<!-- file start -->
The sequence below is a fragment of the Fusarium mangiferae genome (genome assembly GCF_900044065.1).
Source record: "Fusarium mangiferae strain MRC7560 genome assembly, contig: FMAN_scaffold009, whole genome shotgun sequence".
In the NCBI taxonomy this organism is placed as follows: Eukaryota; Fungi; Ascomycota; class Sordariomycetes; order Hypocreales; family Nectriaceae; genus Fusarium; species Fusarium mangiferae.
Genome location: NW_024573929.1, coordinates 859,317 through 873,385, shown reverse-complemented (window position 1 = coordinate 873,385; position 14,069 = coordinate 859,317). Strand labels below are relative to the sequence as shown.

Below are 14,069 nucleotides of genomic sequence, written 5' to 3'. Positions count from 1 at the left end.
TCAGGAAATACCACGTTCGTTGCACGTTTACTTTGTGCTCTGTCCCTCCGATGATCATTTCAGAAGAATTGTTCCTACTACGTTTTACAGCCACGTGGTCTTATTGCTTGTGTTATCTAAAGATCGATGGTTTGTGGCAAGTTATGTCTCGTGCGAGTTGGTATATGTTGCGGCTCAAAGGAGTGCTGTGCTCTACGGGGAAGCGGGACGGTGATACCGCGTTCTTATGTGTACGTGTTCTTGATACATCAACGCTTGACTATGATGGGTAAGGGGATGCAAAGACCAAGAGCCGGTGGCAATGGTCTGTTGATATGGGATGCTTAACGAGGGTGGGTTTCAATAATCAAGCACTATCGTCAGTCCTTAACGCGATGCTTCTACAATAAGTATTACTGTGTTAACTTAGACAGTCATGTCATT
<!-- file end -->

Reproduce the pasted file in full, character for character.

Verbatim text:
The sequence below is a fragment of the Fusarium mangiferae genome (genome assembly GCF_900044065.1).
Source record: "Fusarium mangiferae strain MRC7560 genome assembly, contig: FMAN_scaffold009, whole genome shotgun sequence".
In the NCBI taxonomy this organism is placed as follows: Eukaryota; Fungi; Ascomycota; class Sordariomycetes; order Hypocreales; family Nectriaceae; genus Fusarium; species Fusarium mangiferae.
Genome location: NW_024573929.1, coordinates 859,317 through 873,385, shown reverse-complemented (window position 1 = coordinate 873,385; position 14,069 = coordinate 859,317). Strand labels below are relative to the sequence as shown.

Below are 14,069 nucleotides of genomic sequence, written 5' to 3'. Positions count from 1 at the left end.
TCAGGAAATACCACGTTCGTTGCACGTTTACTTTGTGCTCTGTCCCTCCGATGATCATTTCAGAAGAATTGTTCCTACTACGTTTTACAGCCACGTGGTCTTATTGCTTGTGTTATCTAAAGATCGATGGTTTGTGGCAAGTTATGTCTCGTGCGAGTTGGTATATGTTGCGGCTCAAAGGAGTGCTGTGCTCTACGGGGAAGCGGGACGGTGATACCGCGTTCTTATGTGTACGTGTTCTTGATACATCAACGCTTGACTATGATGGGTAAGGGGATGCAAAGACCAAGAGCCGGTGGCAATGGTCTGTTGATATGGGATGCTTAACGAGGGTGGGTTTCAATAATCAAGCACTATCGTCAGTCCTTAACGCGATGCTTCTACAATAAGTATTACTGTGTTAACTTAGACAGTCATGTCATT